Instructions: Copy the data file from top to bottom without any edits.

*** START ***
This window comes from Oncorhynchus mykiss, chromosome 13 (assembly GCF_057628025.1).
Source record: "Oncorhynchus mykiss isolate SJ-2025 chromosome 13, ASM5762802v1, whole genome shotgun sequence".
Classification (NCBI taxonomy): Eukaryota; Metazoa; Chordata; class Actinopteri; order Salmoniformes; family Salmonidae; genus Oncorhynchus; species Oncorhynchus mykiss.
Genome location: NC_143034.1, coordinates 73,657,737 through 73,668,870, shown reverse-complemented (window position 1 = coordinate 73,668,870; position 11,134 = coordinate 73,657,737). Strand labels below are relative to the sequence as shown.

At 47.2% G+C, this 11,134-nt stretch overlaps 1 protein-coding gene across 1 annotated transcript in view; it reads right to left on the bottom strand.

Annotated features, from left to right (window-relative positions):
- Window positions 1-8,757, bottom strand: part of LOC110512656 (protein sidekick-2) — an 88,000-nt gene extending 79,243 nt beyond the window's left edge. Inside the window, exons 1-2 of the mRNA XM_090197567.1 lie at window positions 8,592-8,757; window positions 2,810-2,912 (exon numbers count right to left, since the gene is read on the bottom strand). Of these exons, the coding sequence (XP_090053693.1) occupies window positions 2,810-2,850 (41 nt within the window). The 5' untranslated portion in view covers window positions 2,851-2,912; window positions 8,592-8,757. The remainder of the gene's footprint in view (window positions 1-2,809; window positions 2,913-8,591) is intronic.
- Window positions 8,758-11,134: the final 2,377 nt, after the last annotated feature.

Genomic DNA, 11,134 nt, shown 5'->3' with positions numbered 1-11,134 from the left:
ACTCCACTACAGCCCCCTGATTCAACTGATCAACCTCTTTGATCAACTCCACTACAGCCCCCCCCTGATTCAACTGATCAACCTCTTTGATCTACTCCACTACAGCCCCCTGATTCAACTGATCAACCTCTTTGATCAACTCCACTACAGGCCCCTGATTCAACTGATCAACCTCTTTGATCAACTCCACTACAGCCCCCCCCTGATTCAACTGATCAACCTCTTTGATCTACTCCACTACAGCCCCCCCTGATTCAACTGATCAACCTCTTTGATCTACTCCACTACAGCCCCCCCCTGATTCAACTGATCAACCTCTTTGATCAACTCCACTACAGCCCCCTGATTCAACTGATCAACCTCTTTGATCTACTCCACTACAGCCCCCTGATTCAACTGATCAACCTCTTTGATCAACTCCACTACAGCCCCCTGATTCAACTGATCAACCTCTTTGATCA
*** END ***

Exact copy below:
This window comes from Oncorhynchus mykiss, chromosome 13 (assembly GCF_057628025.1).
Source record: "Oncorhynchus mykiss isolate SJ-2025 chromosome 13, ASM5762802v1, whole genome shotgun sequence".
Classification (NCBI taxonomy): Eukaryota; Metazoa; Chordata; class Actinopteri; order Salmoniformes; family Salmonidae; genus Oncorhynchus; species Oncorhynchus mykiss.
Genome location: NC_143034.1, coordinates 73,657,737 through 73,668,870, shown reverse-complemented (window position 1 = coordinate 73,668,870; position 11,134 = coordinate 73,657,737). Strand labels below are relative to the sequence as shown.

At 47.2% G+C, this 11,134-nt stretch overlaps 1 protein-coding gene across 1 annotated transcript in view; it reads right to left on the bottom strand.

Annotated features, from left to right (window-relative positions):
- Window positions 1-8,757, bottom strand: part of LOC110512656 (protein sidekick-2) — an 88,000-nt gene extending 79,243 nt beyond the window's left edge. Inside the window, exons 1-2 of the mRNA XM_090197567.1 lie at window positions 8,592-8,757; window positions 2,810-2,912 (exon numbers count right to left, since the gene is read on the bottom strand). Of these exons, the coding sequence (XP_090053693.1) occupies window positions 2,810-2,850 (41 nt within the window). The 5' untranslated portion in view covers window positions 2,851-2,912; window positions 8,592-8,757. The remainder of the gene's footprint in view (window positions 1-2,809; window positions 2,913-8,591) is intronic.
- Window positions 8,758-11,134: the final 2,377 nt, after the last annotated feature.

Genomic DNA, 11,134 nt, shown 5'->3' with positions numbered 1-11,134 from the left:
ACTCCACTACAGCCCCCTGATTCAACTGATCAACCTCTTTGATCAACTCCACTACAGCCCCCCCCTGATTCAACTGATCAACCTCTTTGATCTACTCCACTACAGCCCCCTGATTCAACTGATCAACCTCTTTGATCAACTCCACTACAGGCCCCTGATTCAACTGATCAACCTCTTTGATCAACTCCACTACAGCCCCCCCCTGATTCAACTGATCAACCTCTTTGATCTACTCCACTACAGCCCCCCCTGATTCAACTGATCAACCTCTTTGATCTACTCCACTACAGCCCCCCCCTGATTCAACTGATCAACCTCTTTGATCAACTCCACTACAGCCCCCTGATTCAACTGATCAACCTCTTTGATCTACTCCACTACAGCCCCCTGATTCAACTGATCAACCTCTTTGATCAACTCCACTACAGCCCCCTGATTCAACTGATCAACCTCTTTGATCA